Why One of Martin Luther King’s Most Trusted Colleagues Cared So Much for Jews and Israel

Jan. 19 2021

Yesterday, America celebrated the legacy of Martin Luther King, Jr. Shalom Goldman takes the occasion to remember another outstanding figure of the civil-rights movement: Bayard Rustin, who was one of King’s foremost advisers and influences. Like King, Rustin was a friend of the Jewish people and the Jewish state; he also was a frequent contributor to Commentary, and would later help found—along with, inter alia, Norman Podhoretz, Midge Decter, and Jeanne Kirkpatrick—the anti-Soviet Committee for the Present Danger. Goldman finds the roots of Rustin’s sympathy for the Jews in his devout Quaker upbringing:

Bible lessons, led by his grandmother, were Bayard’s earliest educational experience. As a child Rustin was taught to respect all religions and to sympathize with the oppressed. “My grandmother,” Rustin recalled in his later years, “was thoroughly convinced that when it came to matters of the liberation of black people, we had much more to learn from the Jewish experience than we had to learn out of Matthew, Mark, Luke, and John.”

Rustin’s public advocacy for Israel was a constant in his career, but it emerged more forcefully in response to the Black Power movement of the 1960s. Some of that movement’s leaders embraced the Palestinian cause and declared Israel a pariah state. Rustin, one of the pioneers of the struggle for civil rights, condemned this move and hostility to Jews and Israel, especially as manifested in the Nation of Islam and in the Black Panthers.

Rustin traveled to Israel twice, in 1969 and in 1982. That first visit was to a conference at Hebrew University on technology and human development. He toured the country and met Prime Minister Golda Meir. As Rustin’s biographer Jervis Anderson noted, “Of the many Israeli leaders Rustin met, Golda Meir captivated him most. She likewise was enchanted by him. . . . If he wasn’t already a Zionist before their first meeting, then he surely must have become one during the long and animated political discussions they held in her office.”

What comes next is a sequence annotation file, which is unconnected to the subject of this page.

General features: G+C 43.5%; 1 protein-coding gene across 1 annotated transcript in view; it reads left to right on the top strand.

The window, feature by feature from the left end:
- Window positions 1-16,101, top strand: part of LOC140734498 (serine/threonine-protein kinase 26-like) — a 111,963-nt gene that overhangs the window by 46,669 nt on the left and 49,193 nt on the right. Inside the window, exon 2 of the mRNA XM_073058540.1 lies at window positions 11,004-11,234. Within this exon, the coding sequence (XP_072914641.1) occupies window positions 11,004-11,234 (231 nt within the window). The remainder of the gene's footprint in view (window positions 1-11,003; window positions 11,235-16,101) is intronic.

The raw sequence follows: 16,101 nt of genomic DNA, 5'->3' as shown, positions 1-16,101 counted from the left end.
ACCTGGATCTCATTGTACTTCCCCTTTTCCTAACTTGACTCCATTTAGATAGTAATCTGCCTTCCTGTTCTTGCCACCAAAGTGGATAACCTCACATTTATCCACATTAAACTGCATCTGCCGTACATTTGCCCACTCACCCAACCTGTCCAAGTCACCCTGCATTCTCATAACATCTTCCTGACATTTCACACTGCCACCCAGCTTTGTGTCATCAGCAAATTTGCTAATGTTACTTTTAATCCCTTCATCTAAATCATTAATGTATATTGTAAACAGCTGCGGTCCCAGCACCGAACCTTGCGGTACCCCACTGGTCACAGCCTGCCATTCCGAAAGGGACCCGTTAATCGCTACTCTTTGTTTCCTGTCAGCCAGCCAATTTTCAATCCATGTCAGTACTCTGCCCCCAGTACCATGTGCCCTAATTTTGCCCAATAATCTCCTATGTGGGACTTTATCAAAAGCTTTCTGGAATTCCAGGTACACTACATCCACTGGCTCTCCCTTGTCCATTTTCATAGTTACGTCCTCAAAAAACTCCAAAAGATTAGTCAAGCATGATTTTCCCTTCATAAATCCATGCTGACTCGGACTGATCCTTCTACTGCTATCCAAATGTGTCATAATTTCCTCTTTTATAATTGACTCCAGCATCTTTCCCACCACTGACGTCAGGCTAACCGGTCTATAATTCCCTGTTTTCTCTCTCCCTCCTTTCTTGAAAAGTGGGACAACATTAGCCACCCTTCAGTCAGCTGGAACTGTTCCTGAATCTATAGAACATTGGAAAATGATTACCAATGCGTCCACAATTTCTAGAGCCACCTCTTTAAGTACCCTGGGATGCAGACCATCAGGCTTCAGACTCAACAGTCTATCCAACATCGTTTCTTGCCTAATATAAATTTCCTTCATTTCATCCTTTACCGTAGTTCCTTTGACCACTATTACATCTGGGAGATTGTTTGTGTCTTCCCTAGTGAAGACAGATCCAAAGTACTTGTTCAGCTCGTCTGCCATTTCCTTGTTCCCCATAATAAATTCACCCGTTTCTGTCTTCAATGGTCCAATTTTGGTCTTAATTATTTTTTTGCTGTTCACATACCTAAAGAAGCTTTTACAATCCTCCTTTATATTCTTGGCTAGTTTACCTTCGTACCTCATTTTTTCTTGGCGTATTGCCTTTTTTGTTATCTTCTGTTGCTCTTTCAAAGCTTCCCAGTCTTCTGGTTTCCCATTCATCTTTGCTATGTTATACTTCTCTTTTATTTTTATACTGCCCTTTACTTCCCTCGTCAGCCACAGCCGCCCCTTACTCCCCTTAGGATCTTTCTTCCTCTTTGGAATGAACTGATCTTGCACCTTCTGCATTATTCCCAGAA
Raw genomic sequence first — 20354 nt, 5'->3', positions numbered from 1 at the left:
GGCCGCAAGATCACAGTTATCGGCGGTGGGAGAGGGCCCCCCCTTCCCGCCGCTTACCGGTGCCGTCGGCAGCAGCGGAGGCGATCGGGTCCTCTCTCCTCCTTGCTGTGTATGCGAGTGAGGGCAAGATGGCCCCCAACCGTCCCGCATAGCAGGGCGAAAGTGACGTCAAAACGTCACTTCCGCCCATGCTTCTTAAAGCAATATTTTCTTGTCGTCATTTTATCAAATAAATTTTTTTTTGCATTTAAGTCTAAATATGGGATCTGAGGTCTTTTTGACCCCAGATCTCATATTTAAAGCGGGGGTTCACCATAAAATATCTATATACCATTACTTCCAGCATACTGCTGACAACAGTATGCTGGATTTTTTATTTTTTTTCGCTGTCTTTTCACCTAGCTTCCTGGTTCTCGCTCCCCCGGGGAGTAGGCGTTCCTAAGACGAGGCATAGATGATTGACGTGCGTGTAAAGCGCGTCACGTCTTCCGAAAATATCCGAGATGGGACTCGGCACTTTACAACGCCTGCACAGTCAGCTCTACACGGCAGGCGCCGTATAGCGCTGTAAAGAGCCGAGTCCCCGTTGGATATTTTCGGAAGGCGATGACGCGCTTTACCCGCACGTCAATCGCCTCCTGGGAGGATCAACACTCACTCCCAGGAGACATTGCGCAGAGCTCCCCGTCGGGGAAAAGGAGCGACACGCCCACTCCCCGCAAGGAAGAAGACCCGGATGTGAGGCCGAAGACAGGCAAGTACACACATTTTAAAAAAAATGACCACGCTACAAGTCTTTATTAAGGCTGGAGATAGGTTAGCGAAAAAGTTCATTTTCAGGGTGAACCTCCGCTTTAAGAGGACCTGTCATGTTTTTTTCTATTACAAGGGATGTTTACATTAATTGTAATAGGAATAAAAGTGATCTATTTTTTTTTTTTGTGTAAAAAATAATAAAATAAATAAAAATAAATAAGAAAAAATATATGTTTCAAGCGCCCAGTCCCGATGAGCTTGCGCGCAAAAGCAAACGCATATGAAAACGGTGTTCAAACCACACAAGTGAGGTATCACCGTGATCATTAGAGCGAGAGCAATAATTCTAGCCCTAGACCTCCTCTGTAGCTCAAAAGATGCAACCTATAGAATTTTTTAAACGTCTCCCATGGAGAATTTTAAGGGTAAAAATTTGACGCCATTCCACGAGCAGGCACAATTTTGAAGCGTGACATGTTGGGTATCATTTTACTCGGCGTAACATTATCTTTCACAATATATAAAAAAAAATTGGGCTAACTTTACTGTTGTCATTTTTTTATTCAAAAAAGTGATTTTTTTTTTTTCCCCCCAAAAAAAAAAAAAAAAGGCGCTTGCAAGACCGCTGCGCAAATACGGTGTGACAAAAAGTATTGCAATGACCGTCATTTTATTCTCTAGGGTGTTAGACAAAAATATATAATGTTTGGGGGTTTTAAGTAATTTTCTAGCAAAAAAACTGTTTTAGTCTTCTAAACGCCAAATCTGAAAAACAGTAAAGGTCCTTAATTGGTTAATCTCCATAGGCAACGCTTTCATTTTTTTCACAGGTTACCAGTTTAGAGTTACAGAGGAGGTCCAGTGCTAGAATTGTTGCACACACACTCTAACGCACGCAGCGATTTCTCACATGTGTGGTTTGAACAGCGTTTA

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Read more at Tablet

More about: Commentary, Golda Meir, Martin Luther King, Midge Decter, Norman Podhoretz, Philo-Semitism

Iran, America, and the Future of Democracy in the Middle East

Nov. 23 2022

Sixty-two days after the death of Mahsa Amini at the hands of the Islamic Republic’s police, the regime has failed to quash the protest movement. But it is impossible to know if the tide will turn, and what the outcome of the government’s collapse might be. Reuel Marc Gerecht considers the very real possibility that a democratic Iran will emerge, and considers the aftershocks that might follow. (Free registration required.)

American political and intellectual elites remain uneasy with democracy promotion everywhere primarily because it has failed so far in the Middle East, the epicenter of our attention the last twenty years. (Iraq’s democracy isn’t dead, but it didn’t meet American expectations.) Might our dictatorial exception for Middle Eastern Muslims change if Iran were to set in motion insurrections elsewhere in the Islamic world, in much the same way that America’s response to 9/11 probably helped to produce the rebellions against dictatorship that started in Tunisia in 2010? The failure of the so-called Arab Spring to establish one functioning democracy, the retreat of secular democracy in Turkey, and the implosion of large parts of the Arab world have left many wondering whether Middle Eastern Muslims can sustain representative government.

In 1979 the Islamic revolution shook the Middle East, putting religious militancy into overdrive and tempting Saddam Hussein to unleash his bloodiest war. The collapse of Iran’s theocracy might be similarly seismic. Washington’s dictatorial preference could fade as the contradictions between Arab tyranny and Persian democracy grow.

Washington isn’t yet invested in democracy in Iran. Yet, as Supreme Leader Ali Khamenei has often noted, American hostility toward the Islamic Republic has been damaging. If the theocracy falls, Iranians will surely give America credit—vastly more credit that they will give to the European political class, who have been trying to make nice, and make money, with the clerical regime since the early 1990s—for this lasting enmity. We may well get more credit than we deserve. Both Democrats and Republicans who have dismissed the possibilities of democratic revolutions among the Muslim peoples of the Middle East will still, surely, claim it eagerly.

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Read more at Dispatch

More about: Arab democracy, Democracy, Iran, Middle East, U.S. Foreign policy